In hindsight, indeed immediately upon completion of the interviewing task, we realised to have recorded in both audio and video would have given a much richer experience from which to feedback.

Following the task of interviewing we were asked to feedback our joint experience of the research interview.

Sharing the experience.

In this workshop we were presented with an opportunity to experience the gold dust of gestalt practice and experiment with how we might report this experience. This reporting is what I am calling Process Oriented Testimony[2].

In research, having gathered the data, the next steps are to analyse and report.

In the workshop our feedback was in the form of a performance, as were several other feedbacks. Feedback was sculpted jointly by each participant and researcher pair. Each instance is looking to re-create an experience. My workshop partner, and I, both felt, in hindsight, some failure to convey the depth of the relational experience. On reflection, this was inevitable. To capture the experience as fully as possible requires attention and analysis. In the workshop much more time would be needed to examine and explore the experience to capture, sculpt and give full testimony. This workshop demonstrated how the Gestalt skills provide for the uncovery of the research phenomena and, equally, for sculpting and giving testimony.

At the workshop we chose to perform our findings. In both the experiment itself and in preparing our feedback there was increasing emotional connection in our relationship with each other and with our findings. In feedback to the group we were able to record a video which was not entirely successful since the positioning of the camera was too low and so we had no heads!

The performance was our testimony and in rehearsal very much captured our experience of working together. Some of the testimony was lost in the performance with the group and viewing the video later there was disappointment at the lack of capture from our experience together. So, what happened, what changed, or got lost?

What happened was the experience of working together needs time and attention to enable the essence of the experience to be captured. The missing element was the experience of reviewing our testimony with a recursive methodology. Only by checking back, reflecting, and raising our awareness of the experience would we fully encapsulate our essence of sameness and difference in experience. This element is the required hard and disciplined graft needed to bring the testimony to fullness; yet done without losing the relational contact, nor the present centredness of our unfolding experience.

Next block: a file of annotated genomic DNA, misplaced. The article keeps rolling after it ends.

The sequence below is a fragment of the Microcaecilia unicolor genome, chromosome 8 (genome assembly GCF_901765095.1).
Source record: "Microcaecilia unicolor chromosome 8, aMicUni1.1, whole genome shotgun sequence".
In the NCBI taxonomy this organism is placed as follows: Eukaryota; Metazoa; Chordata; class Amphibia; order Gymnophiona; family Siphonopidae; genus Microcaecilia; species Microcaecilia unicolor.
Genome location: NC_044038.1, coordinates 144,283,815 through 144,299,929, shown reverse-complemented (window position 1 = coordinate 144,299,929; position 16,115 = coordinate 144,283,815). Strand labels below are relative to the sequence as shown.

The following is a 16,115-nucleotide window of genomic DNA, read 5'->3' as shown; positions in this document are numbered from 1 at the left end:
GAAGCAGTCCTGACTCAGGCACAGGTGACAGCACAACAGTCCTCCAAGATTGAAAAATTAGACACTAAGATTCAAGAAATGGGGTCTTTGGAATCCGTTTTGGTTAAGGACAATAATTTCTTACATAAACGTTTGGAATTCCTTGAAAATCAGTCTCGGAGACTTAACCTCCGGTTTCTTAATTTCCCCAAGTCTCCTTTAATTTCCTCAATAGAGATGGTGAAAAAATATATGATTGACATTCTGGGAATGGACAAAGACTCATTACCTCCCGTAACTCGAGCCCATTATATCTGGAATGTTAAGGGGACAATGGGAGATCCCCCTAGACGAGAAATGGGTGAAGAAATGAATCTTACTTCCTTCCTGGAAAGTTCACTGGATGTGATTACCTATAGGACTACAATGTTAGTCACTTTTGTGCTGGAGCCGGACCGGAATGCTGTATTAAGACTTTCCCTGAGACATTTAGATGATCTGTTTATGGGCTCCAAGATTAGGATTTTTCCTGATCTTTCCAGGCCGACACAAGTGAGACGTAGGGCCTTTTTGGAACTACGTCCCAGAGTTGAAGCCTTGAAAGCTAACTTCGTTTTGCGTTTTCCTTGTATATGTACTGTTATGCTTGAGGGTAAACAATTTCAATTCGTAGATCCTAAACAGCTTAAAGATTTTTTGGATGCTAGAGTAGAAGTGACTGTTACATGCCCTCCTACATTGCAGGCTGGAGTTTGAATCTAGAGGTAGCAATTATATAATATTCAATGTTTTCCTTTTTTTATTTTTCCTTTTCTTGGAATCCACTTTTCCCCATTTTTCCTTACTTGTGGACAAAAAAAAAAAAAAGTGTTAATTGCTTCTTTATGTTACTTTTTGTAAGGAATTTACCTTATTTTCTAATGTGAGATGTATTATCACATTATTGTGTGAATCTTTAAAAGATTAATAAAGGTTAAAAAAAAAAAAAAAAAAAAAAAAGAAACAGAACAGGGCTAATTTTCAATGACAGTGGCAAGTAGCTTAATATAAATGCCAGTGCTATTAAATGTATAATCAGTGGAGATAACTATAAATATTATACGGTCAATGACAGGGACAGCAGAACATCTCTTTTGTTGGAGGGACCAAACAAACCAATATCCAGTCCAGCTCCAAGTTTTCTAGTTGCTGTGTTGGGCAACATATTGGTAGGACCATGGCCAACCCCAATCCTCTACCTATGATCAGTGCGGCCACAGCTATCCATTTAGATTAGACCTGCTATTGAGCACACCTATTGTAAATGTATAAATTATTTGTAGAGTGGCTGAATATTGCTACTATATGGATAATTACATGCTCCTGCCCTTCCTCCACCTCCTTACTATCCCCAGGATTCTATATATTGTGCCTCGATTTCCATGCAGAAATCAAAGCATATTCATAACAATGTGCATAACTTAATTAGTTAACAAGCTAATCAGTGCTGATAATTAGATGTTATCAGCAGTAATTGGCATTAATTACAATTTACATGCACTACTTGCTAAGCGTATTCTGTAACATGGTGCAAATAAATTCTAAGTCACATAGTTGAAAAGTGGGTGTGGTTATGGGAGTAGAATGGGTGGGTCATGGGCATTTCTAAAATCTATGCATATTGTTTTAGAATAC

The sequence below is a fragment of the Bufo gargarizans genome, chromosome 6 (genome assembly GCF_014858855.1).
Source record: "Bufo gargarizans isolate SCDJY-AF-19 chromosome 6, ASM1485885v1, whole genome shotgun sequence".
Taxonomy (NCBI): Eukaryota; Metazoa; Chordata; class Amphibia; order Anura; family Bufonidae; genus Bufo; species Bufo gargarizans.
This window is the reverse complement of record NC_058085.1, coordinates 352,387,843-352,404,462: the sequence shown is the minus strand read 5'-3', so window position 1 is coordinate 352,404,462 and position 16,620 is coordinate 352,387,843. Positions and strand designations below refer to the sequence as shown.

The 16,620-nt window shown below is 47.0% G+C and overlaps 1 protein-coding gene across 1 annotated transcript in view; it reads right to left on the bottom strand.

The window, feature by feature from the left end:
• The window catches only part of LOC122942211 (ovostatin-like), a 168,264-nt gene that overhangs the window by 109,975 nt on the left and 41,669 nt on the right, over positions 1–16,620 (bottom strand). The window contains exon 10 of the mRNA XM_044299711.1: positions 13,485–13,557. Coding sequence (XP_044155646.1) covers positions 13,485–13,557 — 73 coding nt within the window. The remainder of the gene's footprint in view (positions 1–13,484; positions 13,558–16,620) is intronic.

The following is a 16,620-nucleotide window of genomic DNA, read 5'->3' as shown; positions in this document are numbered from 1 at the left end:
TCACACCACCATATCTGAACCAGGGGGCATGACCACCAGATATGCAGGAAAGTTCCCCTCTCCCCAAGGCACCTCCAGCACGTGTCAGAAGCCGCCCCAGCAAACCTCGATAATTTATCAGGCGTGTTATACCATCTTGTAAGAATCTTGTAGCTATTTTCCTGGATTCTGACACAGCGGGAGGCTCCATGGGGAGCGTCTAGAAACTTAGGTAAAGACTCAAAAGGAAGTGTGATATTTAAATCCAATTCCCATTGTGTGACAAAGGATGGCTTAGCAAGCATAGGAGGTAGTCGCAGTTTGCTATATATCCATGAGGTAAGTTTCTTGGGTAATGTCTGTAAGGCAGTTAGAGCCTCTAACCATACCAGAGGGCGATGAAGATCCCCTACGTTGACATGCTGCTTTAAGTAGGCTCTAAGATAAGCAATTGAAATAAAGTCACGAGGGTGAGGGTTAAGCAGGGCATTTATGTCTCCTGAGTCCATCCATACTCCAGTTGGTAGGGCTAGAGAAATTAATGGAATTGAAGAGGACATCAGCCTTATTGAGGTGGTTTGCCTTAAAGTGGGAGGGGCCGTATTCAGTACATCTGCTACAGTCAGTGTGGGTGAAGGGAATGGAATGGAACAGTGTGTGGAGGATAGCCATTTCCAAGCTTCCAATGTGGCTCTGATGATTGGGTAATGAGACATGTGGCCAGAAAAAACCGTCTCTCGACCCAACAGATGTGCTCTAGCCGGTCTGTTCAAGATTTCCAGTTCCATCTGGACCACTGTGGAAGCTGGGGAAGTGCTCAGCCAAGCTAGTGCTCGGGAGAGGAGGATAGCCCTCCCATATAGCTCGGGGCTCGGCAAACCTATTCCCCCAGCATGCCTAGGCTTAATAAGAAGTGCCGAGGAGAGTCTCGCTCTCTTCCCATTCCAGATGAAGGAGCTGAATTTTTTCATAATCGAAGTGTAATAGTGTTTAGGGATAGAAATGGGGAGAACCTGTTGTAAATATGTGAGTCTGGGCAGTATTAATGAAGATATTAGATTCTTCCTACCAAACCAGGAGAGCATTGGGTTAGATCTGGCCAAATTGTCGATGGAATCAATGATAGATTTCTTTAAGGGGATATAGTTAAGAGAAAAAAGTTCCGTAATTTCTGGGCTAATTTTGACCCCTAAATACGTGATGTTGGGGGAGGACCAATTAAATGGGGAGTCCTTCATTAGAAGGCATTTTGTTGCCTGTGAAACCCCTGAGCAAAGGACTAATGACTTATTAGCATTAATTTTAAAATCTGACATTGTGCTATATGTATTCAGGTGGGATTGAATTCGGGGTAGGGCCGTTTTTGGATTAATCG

This is a process of inclusion of researcher-participant, that fits the heuristic research model. However,r heuristic focusses on the researcher's interpretation of the shared experience. Autoethnography, though it does not seem to fit at this time does have a potential form with this workshop model as it focusses on the researcher's feedback of the commonality/differential experiences with the participant; but does not include the participant feeding back.

Research Domain

This approach falls into the domain of Heuristic Research. In heuristic research it is the participants experiences of the research phenomena which is reported on.

So, there is a kinship to particular research methodology, but As I explore and write down my thoughts in relation to the workshop notes and our workshop experience, part of my process is to consider my position regarding research and its roots.

Visiting First Principles

Research is a label in a scientific environment of a particular community.[3] This community is the natural (or physical) sciences and was originally the study of anatomy, chemistry, physics, astronomy. Measurements were mathematic, quantifiable and constant. The study of the human psyche does not fit in this community. Therefore, it is not appropriate for psychotherapy studies, investigations, discoveries and uncoveries[4] to be labelled research. To be confluent to the natural sciences community is to invalidate the differentiation of the psyche with the mathematics of science.